The highest rates of smoking wer...

Vaping high-strength nicotine can help adults with schizophrenia stop smoking traditional cigarettes, according to a new study.

Between 60% and 90% of people with schizophrenia smoke, compared to 15% to 24% of the general population, the researchers noted in the report published March 16 in the journal Nicotine & Tobacco Research.

Smoking is the main reason for a 15- to 25-...

Katie Rodgers was just 15 years old when she started smoking, and in her early 20s when it became a more significant habit.

Rodgers found quitting tough, but she managed to kick the habit at age 33 during a global pandemic because she knew that smoking would increase her anxiety and put her at higher risk of becoming seriously ill from COVID-19.

Her achievement was unusual at a time...

Why are men over 50 around the world 60% more likely than women to die early?

Two big reasons are higher rates of smoking and heart disease, according to a large new study.

The findings are based on an analysis of data from more than 179,000 people in 28 countries. Fifty-five percent were women.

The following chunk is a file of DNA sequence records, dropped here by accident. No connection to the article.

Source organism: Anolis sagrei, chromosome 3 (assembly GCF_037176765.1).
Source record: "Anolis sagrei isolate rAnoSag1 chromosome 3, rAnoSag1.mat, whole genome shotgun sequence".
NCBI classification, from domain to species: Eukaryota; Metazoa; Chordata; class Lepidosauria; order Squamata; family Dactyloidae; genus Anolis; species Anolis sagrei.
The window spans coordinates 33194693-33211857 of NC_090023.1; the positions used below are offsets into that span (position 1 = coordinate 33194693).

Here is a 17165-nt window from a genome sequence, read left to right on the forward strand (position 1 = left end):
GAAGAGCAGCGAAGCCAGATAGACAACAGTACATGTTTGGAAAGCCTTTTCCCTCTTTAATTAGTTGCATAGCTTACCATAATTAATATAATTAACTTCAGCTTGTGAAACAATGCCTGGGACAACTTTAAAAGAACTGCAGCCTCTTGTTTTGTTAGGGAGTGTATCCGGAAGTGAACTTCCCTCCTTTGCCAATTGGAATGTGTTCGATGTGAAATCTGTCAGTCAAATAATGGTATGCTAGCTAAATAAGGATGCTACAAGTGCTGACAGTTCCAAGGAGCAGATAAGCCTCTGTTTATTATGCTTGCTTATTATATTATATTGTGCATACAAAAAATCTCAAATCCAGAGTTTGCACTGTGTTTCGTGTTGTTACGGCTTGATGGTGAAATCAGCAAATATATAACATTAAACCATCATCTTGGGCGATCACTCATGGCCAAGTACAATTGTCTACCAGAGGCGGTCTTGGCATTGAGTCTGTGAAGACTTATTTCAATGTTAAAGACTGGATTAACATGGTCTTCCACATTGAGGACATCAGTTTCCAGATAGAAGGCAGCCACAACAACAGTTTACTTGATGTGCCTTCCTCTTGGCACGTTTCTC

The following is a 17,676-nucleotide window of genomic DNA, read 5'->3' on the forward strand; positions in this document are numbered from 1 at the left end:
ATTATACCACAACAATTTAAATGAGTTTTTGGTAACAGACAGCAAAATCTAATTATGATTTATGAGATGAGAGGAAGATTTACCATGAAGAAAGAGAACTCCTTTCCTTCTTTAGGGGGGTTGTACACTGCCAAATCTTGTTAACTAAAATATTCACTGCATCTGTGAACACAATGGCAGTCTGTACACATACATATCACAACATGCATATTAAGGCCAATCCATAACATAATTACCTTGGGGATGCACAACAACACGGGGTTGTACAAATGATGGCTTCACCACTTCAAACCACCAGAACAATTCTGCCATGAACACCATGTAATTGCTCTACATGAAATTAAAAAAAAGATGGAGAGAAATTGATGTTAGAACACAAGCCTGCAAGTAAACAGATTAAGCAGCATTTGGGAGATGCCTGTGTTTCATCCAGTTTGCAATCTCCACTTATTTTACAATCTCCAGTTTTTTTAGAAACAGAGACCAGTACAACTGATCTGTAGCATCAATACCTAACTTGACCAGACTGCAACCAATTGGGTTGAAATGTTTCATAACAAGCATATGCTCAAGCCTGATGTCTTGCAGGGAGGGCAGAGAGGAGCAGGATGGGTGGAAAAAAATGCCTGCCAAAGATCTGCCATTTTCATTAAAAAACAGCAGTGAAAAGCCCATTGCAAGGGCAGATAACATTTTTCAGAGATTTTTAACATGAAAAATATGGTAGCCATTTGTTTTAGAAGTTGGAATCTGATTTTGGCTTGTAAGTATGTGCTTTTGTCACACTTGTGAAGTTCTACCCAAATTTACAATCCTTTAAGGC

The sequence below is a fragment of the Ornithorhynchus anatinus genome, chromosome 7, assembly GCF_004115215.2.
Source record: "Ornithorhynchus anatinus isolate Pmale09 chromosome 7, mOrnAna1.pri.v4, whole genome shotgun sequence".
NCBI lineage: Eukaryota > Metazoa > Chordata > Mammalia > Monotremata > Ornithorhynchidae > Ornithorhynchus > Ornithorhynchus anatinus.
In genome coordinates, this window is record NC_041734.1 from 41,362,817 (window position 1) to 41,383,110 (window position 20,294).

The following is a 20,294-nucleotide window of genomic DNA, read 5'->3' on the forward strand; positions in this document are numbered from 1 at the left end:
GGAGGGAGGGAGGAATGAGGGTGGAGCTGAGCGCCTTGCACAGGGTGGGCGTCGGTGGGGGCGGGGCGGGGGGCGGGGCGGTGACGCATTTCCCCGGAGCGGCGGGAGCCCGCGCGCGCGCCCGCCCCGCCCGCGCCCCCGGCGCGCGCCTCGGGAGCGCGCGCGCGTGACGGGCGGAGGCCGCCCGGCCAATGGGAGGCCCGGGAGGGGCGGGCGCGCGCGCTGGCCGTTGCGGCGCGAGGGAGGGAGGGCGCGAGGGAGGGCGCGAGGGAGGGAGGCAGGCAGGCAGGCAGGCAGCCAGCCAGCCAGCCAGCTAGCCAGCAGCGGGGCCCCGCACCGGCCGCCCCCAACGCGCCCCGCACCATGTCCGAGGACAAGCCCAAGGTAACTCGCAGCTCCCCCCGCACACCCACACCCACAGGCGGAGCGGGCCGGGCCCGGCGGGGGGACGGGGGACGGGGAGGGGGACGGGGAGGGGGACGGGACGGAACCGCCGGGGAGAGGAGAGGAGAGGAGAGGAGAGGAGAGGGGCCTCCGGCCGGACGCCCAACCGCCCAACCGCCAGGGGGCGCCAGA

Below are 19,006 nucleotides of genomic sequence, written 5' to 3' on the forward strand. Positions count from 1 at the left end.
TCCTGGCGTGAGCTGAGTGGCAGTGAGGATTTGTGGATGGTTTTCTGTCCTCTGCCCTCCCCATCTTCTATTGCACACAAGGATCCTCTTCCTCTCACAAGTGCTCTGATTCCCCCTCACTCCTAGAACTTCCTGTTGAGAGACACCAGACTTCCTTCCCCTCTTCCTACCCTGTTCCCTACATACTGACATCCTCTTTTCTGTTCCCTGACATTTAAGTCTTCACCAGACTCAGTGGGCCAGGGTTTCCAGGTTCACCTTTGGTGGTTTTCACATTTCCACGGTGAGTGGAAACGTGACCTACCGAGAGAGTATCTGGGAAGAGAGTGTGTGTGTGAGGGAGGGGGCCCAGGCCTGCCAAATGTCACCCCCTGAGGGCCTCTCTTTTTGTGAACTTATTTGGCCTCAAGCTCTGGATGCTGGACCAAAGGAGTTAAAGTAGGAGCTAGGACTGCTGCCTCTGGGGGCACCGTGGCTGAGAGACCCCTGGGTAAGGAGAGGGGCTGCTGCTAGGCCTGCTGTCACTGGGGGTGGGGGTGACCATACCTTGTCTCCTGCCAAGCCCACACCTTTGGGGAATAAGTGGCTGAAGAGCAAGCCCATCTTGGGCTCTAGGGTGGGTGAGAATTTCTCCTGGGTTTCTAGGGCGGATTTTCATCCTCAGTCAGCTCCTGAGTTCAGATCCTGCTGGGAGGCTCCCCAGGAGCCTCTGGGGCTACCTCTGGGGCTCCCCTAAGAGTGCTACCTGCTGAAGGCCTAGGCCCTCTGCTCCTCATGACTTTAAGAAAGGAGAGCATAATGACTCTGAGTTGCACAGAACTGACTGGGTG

Researchers examined how socioeconomic (education, wealth), lifestyle (smoking, al...

Teenagers who vape pot are more likely to wheeze and cough than those who smoke or vape nicotine, new survey data reveals.

Reports from U.S. kids 12 to 17 show they have a higher risk of wheezing, suffering from a dry cough, and having their sleep, speech or exercise impeded by wheezing if they vape marijuana products, according to results from the U.S. federally funded Population As...

Breast cancer has surpassed lung cancer as the world's most commonly diagnosed cancer.

In 2020, there were an estimated 19.3 million new cancer cases and nearly 10 million cancer deaths worldwide, according to the Global Cancer Statistics 2020 report from the American Cancer Society (ACS) and the International Agency for Research on Cancer.

Overall, 1 in 5 people get cancer during t...

Here's one reason why past or current smoking may handicap you if you are battling breast cancer: New research suggests that nicotine promotes the spread of the disease to your lungs.

Smoking is known to increase the risk that breast cancer will spread, which lowers the survival rate by one-third at diagnosis. But the role of nicotine in the spread of breast cancer to the lungs has been l...

There's yet another reason to quit smoking: It increases the risk of deadly bleeding strokes, a new study warns.